Open Access Open Badges Research article

Surgical and medical second trimester abortion in South Africa: A cross-sectional study

Daniel Grossman12*, Deborah Constant3, Naomi Lince4, Marijke Alblas5, Kelly Blanchard6 and Jane Harries3

Author Affiliations

1 Ibis Reproductive Health, Oakland, CA, 94612, USA

2 Bixby Center for Global Reproductive Health and San Francisco General Hospital, Department of Obstetrics, Gynecology and Reproductive Sciences, University of California, San Francisco, CA, 94143-0744, USA

3 Women's Health Research Unit, School of Public Health and Family Medicine, University of Cape Town, Cape Town, 7925, South Africa

4 Ibis Reproductive Health, Johannesburg, 2041, South Africa

5 Independent consultant, Cape Town, 7925, South Africa

6 Ibis Reproductive Health, Cambridge, MA, 02238, USA

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BMC Health Services Research 2011, 11:224  doi:10.1186/1472-6963-11-224

Published: 19 September 2011



A high percentage of abortions performed in South Africa are in the second trimester. However, little research focuses on women's experiences seeking second trimester abortion or the efficacy and safety of these services.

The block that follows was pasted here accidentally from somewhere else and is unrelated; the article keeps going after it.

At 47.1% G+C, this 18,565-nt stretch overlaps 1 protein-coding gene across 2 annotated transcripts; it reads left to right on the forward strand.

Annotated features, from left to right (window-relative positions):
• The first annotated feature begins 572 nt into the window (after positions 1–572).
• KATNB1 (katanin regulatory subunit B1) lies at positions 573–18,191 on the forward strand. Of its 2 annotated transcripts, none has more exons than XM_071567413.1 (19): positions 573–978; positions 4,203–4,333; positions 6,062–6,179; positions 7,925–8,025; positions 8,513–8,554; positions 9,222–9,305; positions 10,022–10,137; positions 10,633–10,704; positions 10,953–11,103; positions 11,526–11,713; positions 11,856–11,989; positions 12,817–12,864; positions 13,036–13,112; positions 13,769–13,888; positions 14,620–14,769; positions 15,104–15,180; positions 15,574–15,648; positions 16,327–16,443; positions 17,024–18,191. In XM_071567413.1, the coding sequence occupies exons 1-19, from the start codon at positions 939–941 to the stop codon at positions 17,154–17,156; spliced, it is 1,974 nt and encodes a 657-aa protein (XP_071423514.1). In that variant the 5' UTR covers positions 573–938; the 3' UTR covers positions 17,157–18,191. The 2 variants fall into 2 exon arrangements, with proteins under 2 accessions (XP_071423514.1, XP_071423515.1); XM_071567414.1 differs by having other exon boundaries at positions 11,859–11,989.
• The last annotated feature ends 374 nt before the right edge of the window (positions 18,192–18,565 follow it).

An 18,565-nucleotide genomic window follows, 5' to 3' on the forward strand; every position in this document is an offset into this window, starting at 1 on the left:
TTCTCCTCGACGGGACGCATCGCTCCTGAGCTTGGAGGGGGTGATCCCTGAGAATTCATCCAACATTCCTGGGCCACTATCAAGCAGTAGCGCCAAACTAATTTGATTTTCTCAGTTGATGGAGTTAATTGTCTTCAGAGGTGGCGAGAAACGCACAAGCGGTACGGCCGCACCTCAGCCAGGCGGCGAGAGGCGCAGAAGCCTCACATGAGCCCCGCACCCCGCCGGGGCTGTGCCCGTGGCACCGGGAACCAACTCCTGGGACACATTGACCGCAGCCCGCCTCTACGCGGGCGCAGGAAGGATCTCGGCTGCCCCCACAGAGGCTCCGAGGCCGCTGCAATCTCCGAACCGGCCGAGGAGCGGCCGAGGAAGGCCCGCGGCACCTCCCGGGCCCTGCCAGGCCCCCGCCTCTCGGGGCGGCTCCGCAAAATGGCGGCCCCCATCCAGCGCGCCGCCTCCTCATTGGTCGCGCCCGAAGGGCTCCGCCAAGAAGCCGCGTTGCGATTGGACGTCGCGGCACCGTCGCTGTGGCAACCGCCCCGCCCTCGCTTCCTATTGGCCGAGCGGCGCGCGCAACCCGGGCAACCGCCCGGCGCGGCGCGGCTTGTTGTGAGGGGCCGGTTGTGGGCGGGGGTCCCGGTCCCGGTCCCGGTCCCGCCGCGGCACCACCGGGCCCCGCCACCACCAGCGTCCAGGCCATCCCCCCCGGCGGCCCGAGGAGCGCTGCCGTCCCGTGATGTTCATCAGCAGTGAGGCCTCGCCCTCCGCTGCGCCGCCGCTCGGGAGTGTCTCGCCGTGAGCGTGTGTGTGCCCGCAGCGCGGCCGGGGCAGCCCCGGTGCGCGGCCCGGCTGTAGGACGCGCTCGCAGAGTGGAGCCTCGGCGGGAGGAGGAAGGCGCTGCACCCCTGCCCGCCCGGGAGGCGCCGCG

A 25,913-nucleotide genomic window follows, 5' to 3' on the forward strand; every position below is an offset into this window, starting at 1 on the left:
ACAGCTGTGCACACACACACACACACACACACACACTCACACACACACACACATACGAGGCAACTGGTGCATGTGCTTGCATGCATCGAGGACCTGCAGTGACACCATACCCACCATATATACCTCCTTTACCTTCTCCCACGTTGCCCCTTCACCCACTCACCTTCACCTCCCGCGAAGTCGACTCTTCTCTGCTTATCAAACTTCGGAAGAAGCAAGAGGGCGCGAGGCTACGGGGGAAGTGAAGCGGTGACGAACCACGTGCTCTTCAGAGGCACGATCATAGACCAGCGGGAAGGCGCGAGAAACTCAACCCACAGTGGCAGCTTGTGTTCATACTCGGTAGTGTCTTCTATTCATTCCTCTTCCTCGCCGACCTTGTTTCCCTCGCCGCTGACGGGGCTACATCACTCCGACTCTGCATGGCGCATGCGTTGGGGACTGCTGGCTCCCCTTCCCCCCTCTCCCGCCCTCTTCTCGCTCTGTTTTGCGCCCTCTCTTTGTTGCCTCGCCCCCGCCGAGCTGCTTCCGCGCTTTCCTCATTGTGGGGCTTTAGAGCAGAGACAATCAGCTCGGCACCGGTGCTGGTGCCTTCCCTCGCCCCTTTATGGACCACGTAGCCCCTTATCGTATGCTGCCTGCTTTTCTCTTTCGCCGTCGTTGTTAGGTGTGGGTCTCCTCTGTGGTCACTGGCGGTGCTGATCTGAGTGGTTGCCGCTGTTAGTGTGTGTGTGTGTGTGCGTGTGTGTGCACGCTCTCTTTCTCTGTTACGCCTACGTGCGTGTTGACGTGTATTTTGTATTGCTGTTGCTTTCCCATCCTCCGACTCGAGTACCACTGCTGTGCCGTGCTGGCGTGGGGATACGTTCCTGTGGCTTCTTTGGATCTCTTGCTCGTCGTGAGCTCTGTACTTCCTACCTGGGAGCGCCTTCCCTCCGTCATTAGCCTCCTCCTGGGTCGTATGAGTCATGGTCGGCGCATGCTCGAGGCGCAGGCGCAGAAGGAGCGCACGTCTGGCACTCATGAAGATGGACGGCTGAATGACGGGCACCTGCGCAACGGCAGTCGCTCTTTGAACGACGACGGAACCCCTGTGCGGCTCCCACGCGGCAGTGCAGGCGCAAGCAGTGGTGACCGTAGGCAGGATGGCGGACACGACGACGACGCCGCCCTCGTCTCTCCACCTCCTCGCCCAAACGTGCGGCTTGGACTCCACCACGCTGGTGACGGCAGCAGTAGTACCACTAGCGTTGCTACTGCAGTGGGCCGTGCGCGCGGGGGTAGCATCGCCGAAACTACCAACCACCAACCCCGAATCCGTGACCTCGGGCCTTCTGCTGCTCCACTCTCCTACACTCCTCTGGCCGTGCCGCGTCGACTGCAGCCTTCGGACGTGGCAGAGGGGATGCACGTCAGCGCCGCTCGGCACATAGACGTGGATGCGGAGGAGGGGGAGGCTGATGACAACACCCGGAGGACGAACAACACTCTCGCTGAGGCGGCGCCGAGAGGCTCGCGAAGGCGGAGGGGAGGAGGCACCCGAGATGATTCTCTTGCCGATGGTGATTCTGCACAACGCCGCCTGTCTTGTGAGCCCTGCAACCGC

The objectives are to document clinical and acceptability outcomes of second trimester medical and surgical abortion as performed at public hospitals in the Western Cape Province.


We performed a cross-sectional study of women undergoing abortion at 12.1-20.9 weeks at five hospitals in Western Cape Province, South Africa in 2008. Two hundred and twenty women underwent D&E with misoprostol cervical priming, and 84 underwent induction with misoprostol alone. Information was obtained about the procedure and immediate complications, and women were interviewed after recovery.


Median gestational age at abortion was earlier for D&E clients compared to induction (16.0 weeks vs. 18.1 weeks, p < 0.001). D&E clients reported shorter intervals between first clinic visit and abortion (median 17 vs. 30 days, p < 0.001). D&E was more effective than induction (99.5% vs. 50.0% of cases completed on-site without unplanned surgical procedure, p < 0.001). Although immediate complications were similar (43.8% D&E vs. 52.4% induction), all three major complications occurred with induction. Early fetal expulsion occurred in 43.3% of D&E cases. While D&E clients reported higher pain levels and emotional discomfort, most women were satisfied with their experience.


As currently performed in South Africa, second trimester abortions by D&E were more effective than induction procedures, required shorter hospital stay, had fewer major immediate complications and were associated with shorter delays accessing care. Both services can be improved by implementing evidence-based protocols.